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Can you give me an example of a bijective function $f:\mathbb{C}\rightarrow\mathbb{R}$? Can you parameterize a continuous plane with a continuous line?

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  • $\begingroup$ For the bijection, look here: mathoverflow.net/questions/126069/… $\endgroup$ – Lee Mosher Jul 11 '17 at 18:11
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    $\begingroup$ For the parameterization, do you mean a continuous surjection? or a continuous bijection? or what do you mean? $\endgroup$ – Lee Mosher Jul 11 '17 at 18:11
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Regarding the "continuous" part of the question, it's unclear what you want, but there isn't much good news.

There does not exist a continuous injection $\mathbb R^2\to\mathbb R$. Any such function would restrict to a continuous injection from the circle $S^1\to\mathbb R$, which is already impossible by the intermediate value theorem.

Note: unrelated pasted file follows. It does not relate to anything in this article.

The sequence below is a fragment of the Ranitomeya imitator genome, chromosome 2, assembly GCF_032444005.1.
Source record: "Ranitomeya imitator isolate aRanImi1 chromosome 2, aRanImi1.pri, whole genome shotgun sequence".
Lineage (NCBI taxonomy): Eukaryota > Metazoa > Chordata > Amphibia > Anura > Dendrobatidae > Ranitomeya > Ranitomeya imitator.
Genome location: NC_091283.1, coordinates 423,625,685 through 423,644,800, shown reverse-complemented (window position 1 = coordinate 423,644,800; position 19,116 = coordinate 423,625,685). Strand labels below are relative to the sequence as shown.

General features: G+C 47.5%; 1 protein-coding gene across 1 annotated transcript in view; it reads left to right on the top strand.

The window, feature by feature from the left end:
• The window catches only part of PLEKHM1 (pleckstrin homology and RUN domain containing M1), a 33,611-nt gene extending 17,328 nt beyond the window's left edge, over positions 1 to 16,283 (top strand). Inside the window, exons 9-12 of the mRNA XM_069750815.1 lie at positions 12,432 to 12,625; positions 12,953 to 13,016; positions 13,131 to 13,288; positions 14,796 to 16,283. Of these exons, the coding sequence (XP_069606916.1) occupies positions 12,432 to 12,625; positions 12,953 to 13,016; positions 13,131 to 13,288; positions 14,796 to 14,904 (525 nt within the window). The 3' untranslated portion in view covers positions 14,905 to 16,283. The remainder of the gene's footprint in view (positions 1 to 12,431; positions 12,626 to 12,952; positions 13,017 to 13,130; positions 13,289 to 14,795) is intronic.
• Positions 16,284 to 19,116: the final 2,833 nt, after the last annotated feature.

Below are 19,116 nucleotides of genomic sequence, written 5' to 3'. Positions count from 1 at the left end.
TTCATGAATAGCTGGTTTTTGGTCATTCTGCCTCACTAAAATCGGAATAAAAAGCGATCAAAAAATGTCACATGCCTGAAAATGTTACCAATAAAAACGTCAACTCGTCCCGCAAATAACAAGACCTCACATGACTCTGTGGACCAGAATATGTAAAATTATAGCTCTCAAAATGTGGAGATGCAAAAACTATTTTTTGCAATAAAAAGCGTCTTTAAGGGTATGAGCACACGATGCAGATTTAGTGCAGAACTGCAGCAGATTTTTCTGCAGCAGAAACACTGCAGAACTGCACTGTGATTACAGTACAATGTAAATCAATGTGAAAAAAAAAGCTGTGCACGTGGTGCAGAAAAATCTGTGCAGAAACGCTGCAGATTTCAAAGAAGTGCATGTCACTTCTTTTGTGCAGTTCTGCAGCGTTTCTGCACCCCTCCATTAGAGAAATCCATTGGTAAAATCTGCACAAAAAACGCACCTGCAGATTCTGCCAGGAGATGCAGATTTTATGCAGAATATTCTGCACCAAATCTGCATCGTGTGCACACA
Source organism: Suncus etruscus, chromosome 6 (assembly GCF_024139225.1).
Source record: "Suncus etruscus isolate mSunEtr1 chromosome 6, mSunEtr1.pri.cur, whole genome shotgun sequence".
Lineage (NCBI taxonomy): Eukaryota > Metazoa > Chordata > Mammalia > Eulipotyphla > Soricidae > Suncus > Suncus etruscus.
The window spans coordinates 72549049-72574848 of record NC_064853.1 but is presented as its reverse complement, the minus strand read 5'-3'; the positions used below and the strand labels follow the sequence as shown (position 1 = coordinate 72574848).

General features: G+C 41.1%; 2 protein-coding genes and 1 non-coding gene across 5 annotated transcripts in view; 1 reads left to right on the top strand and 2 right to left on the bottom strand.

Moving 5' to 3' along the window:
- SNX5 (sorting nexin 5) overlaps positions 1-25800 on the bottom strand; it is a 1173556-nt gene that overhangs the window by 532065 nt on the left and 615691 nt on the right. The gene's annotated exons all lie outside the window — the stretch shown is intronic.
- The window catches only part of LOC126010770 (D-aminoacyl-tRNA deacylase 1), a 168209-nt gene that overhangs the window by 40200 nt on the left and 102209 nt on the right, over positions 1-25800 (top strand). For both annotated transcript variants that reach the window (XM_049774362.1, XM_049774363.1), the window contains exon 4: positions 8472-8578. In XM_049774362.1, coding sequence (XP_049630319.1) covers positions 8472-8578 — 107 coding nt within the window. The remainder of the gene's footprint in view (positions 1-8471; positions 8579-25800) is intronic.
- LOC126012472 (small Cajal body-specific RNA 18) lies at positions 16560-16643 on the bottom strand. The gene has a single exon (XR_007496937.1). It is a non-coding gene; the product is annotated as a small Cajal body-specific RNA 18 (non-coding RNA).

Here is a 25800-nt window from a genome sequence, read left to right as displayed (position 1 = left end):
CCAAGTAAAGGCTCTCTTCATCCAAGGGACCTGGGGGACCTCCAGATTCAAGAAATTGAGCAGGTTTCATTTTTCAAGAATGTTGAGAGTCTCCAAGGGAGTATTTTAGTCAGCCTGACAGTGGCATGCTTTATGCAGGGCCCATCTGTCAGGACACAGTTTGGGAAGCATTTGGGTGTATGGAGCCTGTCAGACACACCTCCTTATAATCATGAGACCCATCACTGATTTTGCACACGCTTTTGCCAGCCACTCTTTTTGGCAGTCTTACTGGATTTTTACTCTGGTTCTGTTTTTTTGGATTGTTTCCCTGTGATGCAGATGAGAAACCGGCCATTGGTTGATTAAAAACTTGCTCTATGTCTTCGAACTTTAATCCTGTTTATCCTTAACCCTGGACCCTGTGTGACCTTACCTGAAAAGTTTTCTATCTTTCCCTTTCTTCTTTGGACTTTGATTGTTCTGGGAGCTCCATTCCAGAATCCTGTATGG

Also, there does not exist a continuous bijection $\mathbb R\to\mathbb R^2$. This is less obvious. See this question: Is there a continuous bijection from $\mathbb{R}$ to $\mathbb{R}^2$

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  • $\begingroup$ I suppose I could be more clear: Say I have a Vectorspace $\mathbb{R^2}$ over the field $\mathbb{R}$ and I want to find a bijective function $g:\mathbb{R^2}\rightarrow\mathbb{R}$ where for all $x_0\in \mathbb{R^2}\quad \lim_{x\rightarrow x_0} f(x)=f(x_0)$. $\endgroup$ – ty. Jul 11 '17 at 18:36
  • $\begingroup$ Thanks for the link $\endgroup$ – ty. Jul 11 '17 at 18:42
  • $\begingroup$ @ty. Ah, so you want a continuous bijection $\mathbb R^2\to\mathbb R$. Unfortunately, that's impossible; see my second paragraph. $\endgroup$ – Chris Culter Jul 11 '17 at 18:50
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Since you tagged this as linear algebra, let's proceed as follows:

Let $\{\alpha_j\}_{j\in J}$ be a basis of the $\Bbb Q$-vector space $\Bbb R$, then $\{u\alpha_j\}_{(j,u)\in J\times\{1,i\}}$ is a basis of $\Bbb C$. Since $J$ is infinite, it has the same cardinality as $J\times\{1,i\}$. Any bijection $J\to J\times\{1,i\}$ then gives rise to a $\Bbb Q$-linear map $\Bbb R\to \Bbb C$.

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